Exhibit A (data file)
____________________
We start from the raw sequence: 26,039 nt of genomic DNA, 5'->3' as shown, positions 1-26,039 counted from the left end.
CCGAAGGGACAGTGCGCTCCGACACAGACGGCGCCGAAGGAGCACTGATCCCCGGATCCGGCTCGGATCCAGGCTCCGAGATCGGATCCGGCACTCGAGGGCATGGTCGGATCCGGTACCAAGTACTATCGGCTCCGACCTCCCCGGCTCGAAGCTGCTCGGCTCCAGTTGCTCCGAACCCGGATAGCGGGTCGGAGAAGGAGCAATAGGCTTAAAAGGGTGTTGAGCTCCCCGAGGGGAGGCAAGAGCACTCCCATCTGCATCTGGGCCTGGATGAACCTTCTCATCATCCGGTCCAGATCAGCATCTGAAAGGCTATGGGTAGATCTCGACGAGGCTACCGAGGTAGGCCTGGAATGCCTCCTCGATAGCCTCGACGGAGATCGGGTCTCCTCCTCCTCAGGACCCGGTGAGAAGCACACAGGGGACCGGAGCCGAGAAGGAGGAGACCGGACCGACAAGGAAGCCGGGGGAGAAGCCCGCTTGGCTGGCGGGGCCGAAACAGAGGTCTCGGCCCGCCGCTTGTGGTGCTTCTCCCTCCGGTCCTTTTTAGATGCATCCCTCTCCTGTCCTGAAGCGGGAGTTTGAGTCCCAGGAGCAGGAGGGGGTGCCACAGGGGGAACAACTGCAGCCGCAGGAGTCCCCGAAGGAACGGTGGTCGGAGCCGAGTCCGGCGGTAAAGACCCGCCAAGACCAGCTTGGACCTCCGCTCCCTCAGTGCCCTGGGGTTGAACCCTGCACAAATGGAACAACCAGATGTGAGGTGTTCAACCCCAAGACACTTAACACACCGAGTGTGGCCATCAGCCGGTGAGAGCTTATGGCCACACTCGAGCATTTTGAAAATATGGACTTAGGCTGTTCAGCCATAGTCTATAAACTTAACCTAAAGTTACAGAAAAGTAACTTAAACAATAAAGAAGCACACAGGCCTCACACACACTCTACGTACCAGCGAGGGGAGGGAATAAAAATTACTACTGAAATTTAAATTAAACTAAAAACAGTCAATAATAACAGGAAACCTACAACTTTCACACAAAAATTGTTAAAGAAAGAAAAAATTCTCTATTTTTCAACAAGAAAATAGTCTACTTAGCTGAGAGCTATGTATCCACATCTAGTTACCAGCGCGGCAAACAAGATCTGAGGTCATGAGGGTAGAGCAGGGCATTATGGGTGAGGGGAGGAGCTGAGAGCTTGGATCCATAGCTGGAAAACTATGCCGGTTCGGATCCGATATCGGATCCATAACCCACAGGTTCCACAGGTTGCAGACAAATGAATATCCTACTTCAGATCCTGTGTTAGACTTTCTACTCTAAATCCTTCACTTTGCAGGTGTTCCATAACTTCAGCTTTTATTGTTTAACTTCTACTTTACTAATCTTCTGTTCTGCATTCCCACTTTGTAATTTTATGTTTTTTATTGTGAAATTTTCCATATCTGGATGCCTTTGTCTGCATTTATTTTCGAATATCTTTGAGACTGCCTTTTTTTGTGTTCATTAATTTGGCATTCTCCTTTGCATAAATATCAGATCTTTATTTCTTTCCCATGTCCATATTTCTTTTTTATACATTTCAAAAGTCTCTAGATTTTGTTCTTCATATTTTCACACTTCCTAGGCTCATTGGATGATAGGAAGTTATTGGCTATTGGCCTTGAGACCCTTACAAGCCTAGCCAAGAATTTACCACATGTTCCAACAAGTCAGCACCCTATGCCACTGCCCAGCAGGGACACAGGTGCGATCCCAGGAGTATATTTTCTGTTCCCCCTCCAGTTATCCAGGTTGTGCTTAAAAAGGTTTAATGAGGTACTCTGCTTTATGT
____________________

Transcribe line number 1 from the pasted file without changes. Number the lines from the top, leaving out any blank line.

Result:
We start from the raw sequence: 26,039 nt of genomic DNA, 5'->3' as shown, positions 1-26,039 counted from the left end.